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Queen's Christmas message recalls year's joys, sadness

Queen Elizabeth
Queen Elizabeth   
December 25, 1997
Web posted at: 12:59 p.m. EST (1759 GMT)

LONDON (CNN) -- "Joy and woe are woven fine, a clothing for the soul divine."

The line from poet William Blake was brought home to Britain's royal family this year, Queen Elizabeth II said Thursday during her Christmas message, as she recalled the excitement of a golden wedding anniversary celebration, the bittersweet return of Hong Kong to Chinese rule, and the anguish of Princess Diana's death.

Her message was the longest ever by a British monarch, lasting nine minutes and 55 seconds. It was also the first message to appear on the Internet.

In it, the queen departed from the stuffy tones of broadcasts past. The format of the message itself was also different, with video clips of events from the past year interspersed with the queen's message.



A L S O :

Text of the Queen's Christmas message


"We all felt the shock and sorrow of Diana's death. Thousands upon thousands of you expressed your grief most poignantly in the wonderful flowers and messages left in tribute to her," she said, as pictures of the seas of flowers left in front of London palaces were shown. "That was a great comfort to all those close to her."

She continued, "But Prince Philip and I also knew the joy of our golden wedding. We were glad to be able to share this joy at Buckingham Palace with many other couples who were celebrating their 50th anniversary this year."

The anniversary celebration, in which everyday Britons were invited to join the queen for a formal dinner, was part of a body of recent evidence of the Royal Family's attempts to get more in touch with the British public.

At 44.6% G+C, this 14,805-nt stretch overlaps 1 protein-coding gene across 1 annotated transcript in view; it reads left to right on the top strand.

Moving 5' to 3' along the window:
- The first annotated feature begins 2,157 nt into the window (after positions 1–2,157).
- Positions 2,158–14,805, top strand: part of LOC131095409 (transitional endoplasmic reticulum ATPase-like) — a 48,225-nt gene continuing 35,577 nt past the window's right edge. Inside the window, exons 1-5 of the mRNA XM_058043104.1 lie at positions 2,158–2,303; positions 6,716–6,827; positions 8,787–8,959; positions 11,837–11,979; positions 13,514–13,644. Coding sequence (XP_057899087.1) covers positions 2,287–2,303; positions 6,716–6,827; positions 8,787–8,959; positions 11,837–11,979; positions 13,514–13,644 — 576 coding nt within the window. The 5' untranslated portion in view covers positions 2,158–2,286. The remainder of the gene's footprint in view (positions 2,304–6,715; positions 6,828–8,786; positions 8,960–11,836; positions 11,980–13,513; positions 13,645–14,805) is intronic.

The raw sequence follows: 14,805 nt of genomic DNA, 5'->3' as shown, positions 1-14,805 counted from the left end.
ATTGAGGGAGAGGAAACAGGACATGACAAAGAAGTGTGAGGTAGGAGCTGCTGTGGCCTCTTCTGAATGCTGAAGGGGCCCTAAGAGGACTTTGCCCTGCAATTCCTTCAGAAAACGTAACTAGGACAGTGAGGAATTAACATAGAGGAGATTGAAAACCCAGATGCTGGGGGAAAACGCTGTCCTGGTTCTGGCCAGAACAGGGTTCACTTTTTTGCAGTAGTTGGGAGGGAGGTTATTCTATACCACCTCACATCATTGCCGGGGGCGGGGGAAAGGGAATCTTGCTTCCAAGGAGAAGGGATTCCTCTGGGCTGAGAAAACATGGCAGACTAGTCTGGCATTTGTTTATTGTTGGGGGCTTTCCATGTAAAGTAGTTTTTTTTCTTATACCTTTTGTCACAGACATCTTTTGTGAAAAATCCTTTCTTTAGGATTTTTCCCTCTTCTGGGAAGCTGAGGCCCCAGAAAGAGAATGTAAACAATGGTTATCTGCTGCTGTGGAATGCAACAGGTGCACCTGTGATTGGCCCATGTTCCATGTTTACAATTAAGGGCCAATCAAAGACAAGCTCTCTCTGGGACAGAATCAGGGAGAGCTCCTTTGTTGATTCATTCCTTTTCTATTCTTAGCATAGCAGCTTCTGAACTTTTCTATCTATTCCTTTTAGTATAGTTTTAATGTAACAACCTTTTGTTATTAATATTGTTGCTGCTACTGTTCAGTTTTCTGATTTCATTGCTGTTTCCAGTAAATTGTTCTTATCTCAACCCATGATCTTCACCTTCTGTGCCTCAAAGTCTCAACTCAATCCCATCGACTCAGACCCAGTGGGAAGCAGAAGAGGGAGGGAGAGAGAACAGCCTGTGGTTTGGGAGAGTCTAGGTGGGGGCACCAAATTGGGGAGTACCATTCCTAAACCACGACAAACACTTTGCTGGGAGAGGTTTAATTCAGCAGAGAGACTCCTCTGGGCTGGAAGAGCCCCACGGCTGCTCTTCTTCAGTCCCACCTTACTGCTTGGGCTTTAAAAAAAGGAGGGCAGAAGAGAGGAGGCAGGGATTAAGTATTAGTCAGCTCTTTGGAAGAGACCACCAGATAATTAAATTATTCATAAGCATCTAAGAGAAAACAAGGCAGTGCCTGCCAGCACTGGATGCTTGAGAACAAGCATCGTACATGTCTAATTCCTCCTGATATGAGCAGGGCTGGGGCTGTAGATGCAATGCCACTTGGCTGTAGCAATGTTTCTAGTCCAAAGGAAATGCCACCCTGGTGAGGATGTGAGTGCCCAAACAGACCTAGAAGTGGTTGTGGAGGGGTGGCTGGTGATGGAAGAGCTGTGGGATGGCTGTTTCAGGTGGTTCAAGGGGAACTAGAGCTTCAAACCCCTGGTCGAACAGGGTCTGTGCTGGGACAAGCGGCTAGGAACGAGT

Queen Elizabeth chatted with Indians during her visit to India in the fall. Princes Charles and Harry have been seen in public, meeting British pop phenoms the Spice Girls at their concerts. And the royal family now has a royal Web site, on which it counters rumors by posting press releases.

Newspapers speak of a "post-Diana" monarchy, as though she were behind the changes. But columnist Libby Purves said things were likely to change anyway. "What you have to remember is the queen has lived a long time, and she's not stupid," she said.

"I think she realized during that week (of Diana's death) there was a need to feel that it was a responsive, modern, kindly sort of monarchy."

Moreover, said the Daily Telegraph's Robert Hardman, the monarchy may be changing less than people think. "I think one of the things about the royal family is very small change can be seen to be very fundamental."

More change is likely. Parliament wants to see the royal books, to determine whether the Queen's apartments and houses -- which are passed out to 250 household members by the queen's "grace and favor" -- might be a source of income.

But the royals have not yet said farewell to opulence, nor are they ready yet to step down to the level of the common folk.

"For most of us this is a happy family day, but many are alone or suffering," Queen Elizabeth said in her Christmas speech. "My heart goes out to you. We, the more fortunate ones can help.

Correspondent Richard Blystone and Reuters contributed to this report.

 
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